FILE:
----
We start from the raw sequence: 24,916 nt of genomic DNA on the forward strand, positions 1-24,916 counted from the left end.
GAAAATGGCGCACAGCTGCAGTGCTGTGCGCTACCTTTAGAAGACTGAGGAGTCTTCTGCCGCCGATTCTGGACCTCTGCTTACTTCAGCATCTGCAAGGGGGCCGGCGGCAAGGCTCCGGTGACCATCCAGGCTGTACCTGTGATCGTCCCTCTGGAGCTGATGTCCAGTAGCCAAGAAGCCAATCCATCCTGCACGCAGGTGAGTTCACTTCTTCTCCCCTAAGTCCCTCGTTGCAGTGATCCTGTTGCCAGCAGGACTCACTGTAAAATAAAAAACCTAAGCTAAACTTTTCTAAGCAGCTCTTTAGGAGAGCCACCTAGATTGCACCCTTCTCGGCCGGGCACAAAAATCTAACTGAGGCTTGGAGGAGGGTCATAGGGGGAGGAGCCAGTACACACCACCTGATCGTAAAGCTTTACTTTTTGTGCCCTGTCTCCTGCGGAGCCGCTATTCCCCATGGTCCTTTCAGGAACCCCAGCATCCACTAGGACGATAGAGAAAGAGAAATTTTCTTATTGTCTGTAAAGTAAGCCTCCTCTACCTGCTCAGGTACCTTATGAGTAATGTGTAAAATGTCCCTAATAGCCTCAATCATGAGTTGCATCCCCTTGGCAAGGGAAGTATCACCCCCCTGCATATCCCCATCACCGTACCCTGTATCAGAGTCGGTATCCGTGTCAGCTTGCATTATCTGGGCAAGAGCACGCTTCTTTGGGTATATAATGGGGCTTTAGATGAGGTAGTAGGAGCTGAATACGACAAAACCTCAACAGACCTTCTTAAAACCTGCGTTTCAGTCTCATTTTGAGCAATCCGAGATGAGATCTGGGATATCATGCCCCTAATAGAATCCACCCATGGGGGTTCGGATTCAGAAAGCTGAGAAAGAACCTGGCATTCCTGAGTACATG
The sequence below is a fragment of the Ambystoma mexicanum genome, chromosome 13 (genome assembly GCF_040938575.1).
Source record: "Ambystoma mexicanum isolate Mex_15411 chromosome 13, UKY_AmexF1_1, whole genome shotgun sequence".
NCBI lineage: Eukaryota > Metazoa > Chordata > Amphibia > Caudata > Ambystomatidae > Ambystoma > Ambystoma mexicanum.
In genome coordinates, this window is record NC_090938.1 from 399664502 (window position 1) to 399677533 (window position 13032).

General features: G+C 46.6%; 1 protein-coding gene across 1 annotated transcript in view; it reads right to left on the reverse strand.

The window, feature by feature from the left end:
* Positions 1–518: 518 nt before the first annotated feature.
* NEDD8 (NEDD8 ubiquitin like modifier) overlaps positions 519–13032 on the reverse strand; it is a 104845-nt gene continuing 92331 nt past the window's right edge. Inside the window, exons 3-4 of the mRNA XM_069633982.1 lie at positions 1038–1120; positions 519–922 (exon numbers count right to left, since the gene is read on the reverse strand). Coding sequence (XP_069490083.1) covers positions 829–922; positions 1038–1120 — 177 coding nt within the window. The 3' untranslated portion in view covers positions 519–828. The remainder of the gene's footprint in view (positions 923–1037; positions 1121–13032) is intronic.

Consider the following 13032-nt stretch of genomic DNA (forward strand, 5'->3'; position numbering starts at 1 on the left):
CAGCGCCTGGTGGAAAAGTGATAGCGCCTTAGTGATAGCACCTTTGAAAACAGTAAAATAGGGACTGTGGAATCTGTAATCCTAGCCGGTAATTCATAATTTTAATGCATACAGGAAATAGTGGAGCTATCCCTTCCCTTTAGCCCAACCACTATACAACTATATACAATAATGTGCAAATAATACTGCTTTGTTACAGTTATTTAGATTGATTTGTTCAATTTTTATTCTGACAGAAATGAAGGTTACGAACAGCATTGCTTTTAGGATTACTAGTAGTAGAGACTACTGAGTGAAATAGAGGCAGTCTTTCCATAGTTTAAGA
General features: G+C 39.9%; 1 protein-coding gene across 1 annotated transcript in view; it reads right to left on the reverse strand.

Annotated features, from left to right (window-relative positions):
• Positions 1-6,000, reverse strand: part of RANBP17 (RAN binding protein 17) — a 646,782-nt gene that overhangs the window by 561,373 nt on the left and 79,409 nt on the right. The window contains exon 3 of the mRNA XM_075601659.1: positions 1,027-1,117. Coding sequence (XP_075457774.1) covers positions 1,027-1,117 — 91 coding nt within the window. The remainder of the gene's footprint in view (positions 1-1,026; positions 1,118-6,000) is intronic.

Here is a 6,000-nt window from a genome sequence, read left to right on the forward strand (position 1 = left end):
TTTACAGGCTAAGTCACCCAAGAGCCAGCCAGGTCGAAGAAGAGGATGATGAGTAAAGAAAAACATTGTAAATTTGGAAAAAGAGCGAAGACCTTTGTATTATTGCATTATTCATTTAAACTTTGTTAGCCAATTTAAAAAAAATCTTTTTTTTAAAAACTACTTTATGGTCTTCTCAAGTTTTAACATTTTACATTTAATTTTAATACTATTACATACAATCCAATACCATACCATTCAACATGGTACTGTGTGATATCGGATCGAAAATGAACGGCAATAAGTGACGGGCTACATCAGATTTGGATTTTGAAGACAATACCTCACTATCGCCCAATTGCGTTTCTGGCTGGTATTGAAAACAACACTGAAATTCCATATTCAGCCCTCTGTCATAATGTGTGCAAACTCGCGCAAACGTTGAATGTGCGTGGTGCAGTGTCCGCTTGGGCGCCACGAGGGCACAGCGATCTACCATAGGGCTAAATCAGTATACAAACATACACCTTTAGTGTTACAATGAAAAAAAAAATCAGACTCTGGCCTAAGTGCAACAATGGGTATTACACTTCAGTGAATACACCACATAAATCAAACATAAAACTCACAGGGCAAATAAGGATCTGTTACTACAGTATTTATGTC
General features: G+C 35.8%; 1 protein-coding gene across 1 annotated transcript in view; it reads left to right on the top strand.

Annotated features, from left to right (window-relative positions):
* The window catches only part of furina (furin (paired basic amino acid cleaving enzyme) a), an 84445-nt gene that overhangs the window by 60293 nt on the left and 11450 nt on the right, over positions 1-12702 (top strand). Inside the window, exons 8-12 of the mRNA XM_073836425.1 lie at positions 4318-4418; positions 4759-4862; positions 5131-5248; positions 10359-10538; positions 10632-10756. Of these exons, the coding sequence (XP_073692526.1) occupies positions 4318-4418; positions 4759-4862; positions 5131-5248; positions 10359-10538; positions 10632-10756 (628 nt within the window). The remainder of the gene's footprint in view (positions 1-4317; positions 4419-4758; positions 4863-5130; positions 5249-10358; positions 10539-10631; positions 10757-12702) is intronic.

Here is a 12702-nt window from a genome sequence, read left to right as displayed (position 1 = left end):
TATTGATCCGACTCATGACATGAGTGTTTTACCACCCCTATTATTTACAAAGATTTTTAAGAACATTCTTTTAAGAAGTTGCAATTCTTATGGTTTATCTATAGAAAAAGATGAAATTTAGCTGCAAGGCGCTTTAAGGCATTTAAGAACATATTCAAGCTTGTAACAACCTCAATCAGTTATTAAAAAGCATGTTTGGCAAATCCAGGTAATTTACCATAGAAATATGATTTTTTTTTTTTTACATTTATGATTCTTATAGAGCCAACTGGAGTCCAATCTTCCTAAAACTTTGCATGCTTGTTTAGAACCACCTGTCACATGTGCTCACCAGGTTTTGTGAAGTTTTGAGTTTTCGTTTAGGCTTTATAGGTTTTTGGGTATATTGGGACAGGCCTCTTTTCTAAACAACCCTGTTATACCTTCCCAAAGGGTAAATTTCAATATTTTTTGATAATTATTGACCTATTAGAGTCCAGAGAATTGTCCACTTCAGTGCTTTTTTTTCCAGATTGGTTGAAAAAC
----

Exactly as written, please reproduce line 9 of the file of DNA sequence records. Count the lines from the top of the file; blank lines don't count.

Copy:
* Positions 1–518: 518 nt before the first annotated feature.